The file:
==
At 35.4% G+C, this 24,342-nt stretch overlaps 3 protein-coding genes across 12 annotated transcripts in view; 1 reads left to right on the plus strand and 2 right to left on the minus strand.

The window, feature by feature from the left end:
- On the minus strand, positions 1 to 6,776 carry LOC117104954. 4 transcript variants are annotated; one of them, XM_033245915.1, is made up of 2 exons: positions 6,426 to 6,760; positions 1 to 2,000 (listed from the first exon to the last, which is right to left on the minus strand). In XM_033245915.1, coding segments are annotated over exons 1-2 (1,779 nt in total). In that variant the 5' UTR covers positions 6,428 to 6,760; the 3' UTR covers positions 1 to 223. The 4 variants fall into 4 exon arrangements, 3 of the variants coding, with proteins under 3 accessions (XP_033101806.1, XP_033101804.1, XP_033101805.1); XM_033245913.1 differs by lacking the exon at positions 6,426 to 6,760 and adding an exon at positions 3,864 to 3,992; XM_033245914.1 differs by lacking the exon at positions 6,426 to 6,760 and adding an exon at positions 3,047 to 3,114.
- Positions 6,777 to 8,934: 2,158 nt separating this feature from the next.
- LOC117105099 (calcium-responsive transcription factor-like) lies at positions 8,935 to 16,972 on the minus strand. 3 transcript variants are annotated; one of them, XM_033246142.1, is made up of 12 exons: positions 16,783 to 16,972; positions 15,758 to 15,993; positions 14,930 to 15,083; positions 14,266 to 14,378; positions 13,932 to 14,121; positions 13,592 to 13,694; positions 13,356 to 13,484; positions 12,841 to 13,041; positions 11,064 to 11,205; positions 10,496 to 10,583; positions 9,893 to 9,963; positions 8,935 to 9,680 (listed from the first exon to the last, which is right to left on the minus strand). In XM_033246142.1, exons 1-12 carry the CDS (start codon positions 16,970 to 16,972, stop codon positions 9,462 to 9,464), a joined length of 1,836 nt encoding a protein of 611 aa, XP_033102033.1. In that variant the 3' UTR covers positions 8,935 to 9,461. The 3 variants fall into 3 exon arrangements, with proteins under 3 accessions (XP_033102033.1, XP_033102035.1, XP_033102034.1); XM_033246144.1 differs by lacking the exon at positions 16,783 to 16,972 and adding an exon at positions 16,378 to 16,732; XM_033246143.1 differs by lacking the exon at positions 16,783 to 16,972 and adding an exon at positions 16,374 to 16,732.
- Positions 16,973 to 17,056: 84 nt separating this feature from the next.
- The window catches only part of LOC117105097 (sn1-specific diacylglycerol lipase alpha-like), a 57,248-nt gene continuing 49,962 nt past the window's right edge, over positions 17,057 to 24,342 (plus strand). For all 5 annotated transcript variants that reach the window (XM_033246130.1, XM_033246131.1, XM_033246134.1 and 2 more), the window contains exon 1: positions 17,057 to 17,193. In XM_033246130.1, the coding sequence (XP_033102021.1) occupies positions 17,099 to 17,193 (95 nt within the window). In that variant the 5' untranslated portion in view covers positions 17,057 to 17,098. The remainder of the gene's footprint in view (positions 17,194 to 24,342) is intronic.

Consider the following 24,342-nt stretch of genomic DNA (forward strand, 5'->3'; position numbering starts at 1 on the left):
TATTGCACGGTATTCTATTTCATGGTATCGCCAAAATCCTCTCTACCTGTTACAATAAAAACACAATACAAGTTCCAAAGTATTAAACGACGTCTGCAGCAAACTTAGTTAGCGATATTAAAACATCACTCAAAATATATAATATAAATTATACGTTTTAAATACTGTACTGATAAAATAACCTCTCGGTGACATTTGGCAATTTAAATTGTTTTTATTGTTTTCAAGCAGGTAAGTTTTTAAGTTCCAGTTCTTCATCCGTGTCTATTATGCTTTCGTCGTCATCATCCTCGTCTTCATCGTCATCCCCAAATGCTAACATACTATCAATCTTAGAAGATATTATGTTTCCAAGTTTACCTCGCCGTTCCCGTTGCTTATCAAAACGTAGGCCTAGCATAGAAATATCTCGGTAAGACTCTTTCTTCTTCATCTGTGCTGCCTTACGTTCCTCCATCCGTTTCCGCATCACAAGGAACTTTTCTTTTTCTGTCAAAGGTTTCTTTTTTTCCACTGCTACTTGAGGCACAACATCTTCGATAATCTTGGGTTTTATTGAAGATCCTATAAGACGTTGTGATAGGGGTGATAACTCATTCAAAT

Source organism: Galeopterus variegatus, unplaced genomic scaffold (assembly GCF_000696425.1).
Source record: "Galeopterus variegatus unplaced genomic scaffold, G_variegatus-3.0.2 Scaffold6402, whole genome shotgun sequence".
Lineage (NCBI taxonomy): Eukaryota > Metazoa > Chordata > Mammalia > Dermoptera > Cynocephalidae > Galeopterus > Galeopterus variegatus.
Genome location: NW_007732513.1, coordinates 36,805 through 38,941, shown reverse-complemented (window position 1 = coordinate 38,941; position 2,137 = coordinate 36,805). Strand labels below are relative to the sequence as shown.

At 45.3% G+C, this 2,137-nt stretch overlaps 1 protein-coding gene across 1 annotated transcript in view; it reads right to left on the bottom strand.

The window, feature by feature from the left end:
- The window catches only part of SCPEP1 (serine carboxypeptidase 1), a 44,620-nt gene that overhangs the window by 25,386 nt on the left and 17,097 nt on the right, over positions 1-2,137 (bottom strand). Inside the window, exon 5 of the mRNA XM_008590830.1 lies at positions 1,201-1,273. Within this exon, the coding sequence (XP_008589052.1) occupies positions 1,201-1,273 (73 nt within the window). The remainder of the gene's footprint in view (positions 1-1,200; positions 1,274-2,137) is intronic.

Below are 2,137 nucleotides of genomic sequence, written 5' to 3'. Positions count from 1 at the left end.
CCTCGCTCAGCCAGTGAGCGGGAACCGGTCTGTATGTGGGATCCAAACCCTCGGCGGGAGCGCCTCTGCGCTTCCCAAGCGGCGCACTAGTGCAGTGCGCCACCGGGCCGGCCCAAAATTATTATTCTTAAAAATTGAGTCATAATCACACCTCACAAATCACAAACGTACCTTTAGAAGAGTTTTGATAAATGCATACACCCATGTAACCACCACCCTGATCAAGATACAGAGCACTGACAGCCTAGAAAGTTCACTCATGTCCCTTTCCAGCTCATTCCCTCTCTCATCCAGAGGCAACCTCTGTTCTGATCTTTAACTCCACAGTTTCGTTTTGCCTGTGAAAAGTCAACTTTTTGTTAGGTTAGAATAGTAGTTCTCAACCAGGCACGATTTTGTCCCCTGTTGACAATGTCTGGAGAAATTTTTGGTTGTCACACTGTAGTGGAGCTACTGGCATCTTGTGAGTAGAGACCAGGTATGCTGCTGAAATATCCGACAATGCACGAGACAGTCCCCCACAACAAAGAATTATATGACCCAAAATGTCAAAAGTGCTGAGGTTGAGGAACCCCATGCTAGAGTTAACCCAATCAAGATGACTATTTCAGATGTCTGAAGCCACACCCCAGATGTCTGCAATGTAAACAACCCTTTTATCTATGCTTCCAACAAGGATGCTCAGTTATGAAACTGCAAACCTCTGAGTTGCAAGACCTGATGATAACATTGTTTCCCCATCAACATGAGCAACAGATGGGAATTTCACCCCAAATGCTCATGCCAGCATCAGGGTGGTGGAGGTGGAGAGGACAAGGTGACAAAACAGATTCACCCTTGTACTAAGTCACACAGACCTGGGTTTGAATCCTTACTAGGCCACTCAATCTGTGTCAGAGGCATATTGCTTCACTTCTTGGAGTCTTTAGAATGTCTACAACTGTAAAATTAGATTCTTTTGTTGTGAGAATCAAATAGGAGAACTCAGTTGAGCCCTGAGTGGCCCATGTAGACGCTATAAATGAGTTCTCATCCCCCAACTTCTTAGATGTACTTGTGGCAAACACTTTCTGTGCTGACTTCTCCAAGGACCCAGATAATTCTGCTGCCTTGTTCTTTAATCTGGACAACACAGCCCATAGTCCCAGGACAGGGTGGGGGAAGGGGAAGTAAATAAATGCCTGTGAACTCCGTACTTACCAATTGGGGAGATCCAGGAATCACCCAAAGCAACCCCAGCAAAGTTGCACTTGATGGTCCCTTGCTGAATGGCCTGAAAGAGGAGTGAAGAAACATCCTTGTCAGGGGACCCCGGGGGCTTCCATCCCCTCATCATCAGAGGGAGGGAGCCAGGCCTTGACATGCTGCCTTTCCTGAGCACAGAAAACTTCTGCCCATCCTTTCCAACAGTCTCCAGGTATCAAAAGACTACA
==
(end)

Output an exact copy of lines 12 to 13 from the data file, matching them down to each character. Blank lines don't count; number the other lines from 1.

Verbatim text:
Lineage (NCBI taxonomy): Eukaryota > Metazoa > Chordata > Mammalia > Dermoptera > Cynocephalidae > Galeopterus > Galeopterus variegatus.
Genome location: NW_007732513.1, coordinates 36,805 through 38,941, shown reverse-complemented (window position 1 = coordinate 38,941; position 2,137 = coordinate 36,805). Strand labels below are relative to the sequence as shown.